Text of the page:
SALT LAKE CITY — Magistrate Judge Paul Warner and the man standing in his courtroom before him talk like two old friends who haven't seen each other for awhile.
"You're looking as fit as a fiddle," the judge says to Gordon Gleason.
"I feel good, your honor," the white-haired, white-bearded man replies.
As they talk, Gleason, a 55-year-old Army veteran, says he's doing well in his drug and alcohol treatment program. His medication seems to be working, though he allows he's always had a problem with anger.
A fight over the telephone in the Veteran's Administration hospital psychiatric ward six months ago landed him before the federal judge on a simple assault charge. But Warner seems inclined to give Gleason a break provided he stays clean.
"Hopefully, we can work out something that makes some sense," Warner tells him before moving on to the next case on his monthly veterans calendar.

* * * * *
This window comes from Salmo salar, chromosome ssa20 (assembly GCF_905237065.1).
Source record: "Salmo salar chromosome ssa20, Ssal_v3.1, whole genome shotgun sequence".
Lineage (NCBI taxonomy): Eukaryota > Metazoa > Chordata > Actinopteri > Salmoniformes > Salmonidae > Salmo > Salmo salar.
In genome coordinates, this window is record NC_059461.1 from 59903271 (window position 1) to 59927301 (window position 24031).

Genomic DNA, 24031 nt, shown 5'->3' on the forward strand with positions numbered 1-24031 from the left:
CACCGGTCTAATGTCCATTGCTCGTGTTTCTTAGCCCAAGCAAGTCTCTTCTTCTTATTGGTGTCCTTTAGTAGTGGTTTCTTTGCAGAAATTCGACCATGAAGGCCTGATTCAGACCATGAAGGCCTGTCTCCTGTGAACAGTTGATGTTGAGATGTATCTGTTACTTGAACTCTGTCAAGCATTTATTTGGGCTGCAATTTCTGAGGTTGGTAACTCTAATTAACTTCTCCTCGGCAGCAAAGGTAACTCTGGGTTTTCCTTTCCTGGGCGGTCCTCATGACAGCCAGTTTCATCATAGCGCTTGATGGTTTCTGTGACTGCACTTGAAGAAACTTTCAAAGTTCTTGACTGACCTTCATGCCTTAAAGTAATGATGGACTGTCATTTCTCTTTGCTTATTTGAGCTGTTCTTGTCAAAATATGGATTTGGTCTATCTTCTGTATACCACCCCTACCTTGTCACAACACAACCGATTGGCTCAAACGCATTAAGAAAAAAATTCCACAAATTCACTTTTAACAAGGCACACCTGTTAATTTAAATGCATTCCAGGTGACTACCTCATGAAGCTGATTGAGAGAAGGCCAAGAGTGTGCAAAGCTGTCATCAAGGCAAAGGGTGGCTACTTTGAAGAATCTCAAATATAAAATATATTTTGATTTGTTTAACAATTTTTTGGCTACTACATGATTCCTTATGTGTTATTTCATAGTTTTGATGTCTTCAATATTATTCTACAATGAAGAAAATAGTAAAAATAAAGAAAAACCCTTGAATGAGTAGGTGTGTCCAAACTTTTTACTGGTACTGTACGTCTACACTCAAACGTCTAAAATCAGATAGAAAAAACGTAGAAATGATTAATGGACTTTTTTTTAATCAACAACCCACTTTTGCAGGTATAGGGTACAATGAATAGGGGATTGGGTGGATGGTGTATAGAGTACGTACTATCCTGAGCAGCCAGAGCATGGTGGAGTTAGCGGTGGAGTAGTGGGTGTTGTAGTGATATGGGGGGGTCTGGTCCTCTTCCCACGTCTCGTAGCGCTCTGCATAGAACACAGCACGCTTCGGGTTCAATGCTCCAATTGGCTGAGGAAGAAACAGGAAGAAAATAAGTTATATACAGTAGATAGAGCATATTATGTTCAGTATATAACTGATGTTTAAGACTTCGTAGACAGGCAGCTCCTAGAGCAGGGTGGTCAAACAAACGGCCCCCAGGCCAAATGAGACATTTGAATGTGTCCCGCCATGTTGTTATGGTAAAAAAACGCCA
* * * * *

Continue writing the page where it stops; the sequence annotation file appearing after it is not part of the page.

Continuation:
Warner quietly started "veterans court" in March, and it is believed to be the only one of its kind on the federal level in the nation. It is similar to longstanding mental health and drug courts that give defendants a chance to avoid jail or get reduced sentences if they adhere to specific conditions such as undergoing treatment.
Veterans courts are a recent phenomenon, popping up around the country at the state and city levels, including on a limited basis in Salt Lake City. The idea is to treat the underlying causes of criminal behavior rather than just put veterans, many of whom return from service with post traumatic stress disorder, behind bars.
"Unfortunately, we're learning that a lot of these kids come back with pretty serious issues," he said.
Amy Earle, a social worker who serves as the veterans justice outreach coordinator, said soldiers often have difficulty readjusting to life after war. "They're not quite certain how to do it," she said.